Socialist Worker

Protests erupt following racist murders in the US

by Sophie Squire
Issue No. 2747

A person lays flowers at a memorial service in Des Moines, Iowa

A person lays flowers at a memorial service in Des Moines, Iowa (Pic: Jack Kurtz/ZUMA Wire)

Thousands of people have joined protests across the US and Canada to show their rage following the shooting of eight people in Atlanta, Georgia, six of whom were Asian women.

The protests have demanded an end to anti-Asian racism that has steadily been on the rise in the US since the outbreak of Covid-19.

Xiaojie Tan, Daoyou Feng, Soon C Park, Hyun J Grant, Suncha Kim, Yong Yue, Delaina Ashley Yaun and Paul Andre Michels were gunned down by Robert Aaron Long last Tuesday.

Elcias R Hernandez-Ortiz was also gravely injured in the shooting but survived.

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Long targeted three massage ­parlours in the city, beginning at Tan’s Cherokee County spa then Young’s Asian Massage and finally Gold Massage Spa. He has been charged with eight counts of murder.

Those at protests this week have identified this horrific ­shooting as both a racist and sexist hate crime.

But the authorities have been slow to agree, with FBI Director Chris Wray initially saying that the shooting wasn’t racially motivated.

At a protest in New York, ­demonstrator Yaine Dong said, “What happened in the past few days, it’s really, really, really hits home for me as an Asian American woman.

“I’m here to fight against racism and sexism, and the intersection of those things that really plagues our daily lives.”


In San Diego, California high school students organised a march that attracted hundreds.

One of the students who attended, Joan Chong, said that “racism is hurting real people in our community”.

And at a protest in Pittsburgh one protester told the crowd, “Anti-Asian racism in the US may have spiked more since the start of Covid, but make no mistake—it’s not new by any means.

“Joe Biden likes to claim that anti-Asian racism is un-American, and I’m here to say that anti-Asian racism is in fact wholeheartedly American.”

Protesters have drawn links between the shootings and the sharp rise in anti-Asian hate crimes since the pandemic started.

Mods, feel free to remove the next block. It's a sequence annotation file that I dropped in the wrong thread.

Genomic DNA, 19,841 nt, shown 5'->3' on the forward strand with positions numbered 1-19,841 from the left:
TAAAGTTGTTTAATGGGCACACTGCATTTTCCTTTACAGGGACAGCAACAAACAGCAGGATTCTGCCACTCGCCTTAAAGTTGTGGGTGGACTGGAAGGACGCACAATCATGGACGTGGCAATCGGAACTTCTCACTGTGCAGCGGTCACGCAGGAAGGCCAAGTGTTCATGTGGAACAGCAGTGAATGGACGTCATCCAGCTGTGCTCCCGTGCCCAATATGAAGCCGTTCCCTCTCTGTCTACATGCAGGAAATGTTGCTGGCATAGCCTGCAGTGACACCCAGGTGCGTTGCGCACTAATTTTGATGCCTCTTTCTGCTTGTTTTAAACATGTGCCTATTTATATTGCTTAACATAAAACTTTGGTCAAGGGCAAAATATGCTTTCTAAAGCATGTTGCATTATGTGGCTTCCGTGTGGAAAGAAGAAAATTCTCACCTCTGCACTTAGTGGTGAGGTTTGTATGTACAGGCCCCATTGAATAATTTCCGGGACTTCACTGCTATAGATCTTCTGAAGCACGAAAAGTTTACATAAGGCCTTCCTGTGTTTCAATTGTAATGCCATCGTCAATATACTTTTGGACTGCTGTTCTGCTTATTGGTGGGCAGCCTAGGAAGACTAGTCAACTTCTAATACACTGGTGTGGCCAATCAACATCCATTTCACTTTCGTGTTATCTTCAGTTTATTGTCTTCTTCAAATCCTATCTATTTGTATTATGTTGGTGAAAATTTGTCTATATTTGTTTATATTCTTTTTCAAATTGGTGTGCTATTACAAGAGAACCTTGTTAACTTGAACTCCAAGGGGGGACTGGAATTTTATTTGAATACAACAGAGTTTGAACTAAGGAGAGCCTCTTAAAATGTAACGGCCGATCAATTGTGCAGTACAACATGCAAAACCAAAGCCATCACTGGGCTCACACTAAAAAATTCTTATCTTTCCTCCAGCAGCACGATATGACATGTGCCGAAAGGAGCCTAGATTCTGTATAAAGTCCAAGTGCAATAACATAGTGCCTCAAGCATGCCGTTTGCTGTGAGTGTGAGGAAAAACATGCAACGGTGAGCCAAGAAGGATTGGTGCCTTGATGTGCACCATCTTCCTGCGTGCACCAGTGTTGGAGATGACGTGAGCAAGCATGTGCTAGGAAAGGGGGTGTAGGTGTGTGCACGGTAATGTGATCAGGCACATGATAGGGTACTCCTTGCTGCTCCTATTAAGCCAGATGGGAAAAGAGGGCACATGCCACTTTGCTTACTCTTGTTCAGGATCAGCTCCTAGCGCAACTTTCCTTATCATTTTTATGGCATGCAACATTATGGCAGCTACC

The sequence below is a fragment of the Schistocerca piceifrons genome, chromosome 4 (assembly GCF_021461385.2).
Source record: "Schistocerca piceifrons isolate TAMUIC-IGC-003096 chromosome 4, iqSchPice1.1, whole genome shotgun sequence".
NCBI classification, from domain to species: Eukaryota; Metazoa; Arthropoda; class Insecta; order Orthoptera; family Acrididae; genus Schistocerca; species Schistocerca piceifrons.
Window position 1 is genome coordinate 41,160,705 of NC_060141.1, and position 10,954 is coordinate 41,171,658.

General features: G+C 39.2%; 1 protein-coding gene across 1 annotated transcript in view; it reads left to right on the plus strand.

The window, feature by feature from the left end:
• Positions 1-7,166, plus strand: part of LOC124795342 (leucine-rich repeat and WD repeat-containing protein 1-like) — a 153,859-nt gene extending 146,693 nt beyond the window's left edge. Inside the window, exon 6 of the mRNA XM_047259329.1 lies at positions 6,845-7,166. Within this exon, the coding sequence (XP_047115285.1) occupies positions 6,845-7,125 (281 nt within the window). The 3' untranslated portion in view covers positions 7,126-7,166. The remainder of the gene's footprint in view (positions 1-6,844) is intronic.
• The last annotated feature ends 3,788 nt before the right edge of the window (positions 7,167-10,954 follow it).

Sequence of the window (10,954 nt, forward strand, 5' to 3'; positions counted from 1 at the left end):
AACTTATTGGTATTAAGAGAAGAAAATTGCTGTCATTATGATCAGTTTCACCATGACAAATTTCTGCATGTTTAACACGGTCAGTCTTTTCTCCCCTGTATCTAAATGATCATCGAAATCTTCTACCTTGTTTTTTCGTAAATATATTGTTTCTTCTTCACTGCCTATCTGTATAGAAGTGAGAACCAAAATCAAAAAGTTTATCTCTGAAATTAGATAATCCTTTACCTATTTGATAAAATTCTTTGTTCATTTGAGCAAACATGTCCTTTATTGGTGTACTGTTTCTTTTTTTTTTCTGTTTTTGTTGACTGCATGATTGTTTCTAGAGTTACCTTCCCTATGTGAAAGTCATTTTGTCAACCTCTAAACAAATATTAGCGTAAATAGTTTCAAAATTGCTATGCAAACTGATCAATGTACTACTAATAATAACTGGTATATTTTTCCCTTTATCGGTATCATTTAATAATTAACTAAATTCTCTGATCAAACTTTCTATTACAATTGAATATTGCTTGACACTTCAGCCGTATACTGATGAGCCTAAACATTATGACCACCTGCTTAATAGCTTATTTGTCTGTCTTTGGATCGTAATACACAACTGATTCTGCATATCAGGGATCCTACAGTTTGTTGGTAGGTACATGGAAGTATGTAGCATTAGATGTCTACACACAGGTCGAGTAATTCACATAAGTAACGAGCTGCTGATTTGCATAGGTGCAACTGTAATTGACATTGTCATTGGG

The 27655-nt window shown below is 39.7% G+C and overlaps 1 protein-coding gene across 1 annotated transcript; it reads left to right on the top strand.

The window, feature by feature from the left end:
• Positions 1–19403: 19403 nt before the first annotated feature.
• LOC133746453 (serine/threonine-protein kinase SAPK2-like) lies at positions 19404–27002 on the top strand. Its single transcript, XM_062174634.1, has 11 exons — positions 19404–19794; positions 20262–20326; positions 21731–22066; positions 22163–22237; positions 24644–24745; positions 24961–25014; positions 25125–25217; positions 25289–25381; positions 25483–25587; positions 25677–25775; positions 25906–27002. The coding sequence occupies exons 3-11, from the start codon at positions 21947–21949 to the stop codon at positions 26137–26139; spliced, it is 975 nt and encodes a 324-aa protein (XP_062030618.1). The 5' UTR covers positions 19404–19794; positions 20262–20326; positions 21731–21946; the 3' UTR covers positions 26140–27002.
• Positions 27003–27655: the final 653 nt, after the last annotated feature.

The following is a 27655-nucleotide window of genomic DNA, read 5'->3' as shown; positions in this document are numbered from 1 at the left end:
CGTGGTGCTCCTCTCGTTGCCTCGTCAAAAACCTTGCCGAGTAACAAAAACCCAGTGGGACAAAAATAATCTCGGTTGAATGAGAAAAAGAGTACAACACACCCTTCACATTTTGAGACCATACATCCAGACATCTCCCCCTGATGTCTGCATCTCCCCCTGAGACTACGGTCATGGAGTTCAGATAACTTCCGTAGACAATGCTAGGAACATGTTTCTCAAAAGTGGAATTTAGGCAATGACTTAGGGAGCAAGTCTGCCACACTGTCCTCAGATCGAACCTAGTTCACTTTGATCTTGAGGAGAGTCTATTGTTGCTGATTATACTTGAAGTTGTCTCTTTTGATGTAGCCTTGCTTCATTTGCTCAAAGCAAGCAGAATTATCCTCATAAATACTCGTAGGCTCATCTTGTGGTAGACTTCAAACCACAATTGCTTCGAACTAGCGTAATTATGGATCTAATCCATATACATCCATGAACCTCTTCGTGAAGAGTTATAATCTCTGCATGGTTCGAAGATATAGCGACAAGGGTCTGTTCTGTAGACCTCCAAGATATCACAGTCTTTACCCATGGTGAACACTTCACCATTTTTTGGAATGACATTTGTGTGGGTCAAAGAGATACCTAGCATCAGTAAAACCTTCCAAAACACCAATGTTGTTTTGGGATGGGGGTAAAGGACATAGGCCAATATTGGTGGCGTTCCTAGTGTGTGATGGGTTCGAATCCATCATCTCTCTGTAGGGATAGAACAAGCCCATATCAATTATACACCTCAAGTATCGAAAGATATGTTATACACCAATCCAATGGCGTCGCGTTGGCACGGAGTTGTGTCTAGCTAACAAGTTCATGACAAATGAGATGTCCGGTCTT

There have been 3,800 hate‑related incidents against Asian people recorded.

And many more incidents are likely to have not been recorded.

This rise in hate has ­everything to do with those at the top of society, such as Donald Trump who continually referred to Covid-19 as the “China virus”.

These protests against racism and sexism come in the same week it was revealed that over

Over 1,000 join Stand Up To Racism international rally
Over 1,000 join Stand Up To Racism international rally
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400 children held at the US and Mexico border have no drinkable water.

US officials have said that over 13,000 migrant children are now being held custody.

This is more than three times more than during Trump’s administration.

House Speaker Nancy Pelosi has refused to call the situation a crisis and insisted that president Joe Biden had it “under control”.

Biden himself warned potential migrants to “not leave their town or city or community”.

“I can say quite clearly, don’t come,” Biden said in an ABC interview.

President Biden has ­shattered any ­assumptions that he will be ­progressive on immigration.

He will break many more of the promises he made during his ­election campaign.

Protesters should stay on the streets to oppose all aspects of racism that are still rife during Biden’s administration.

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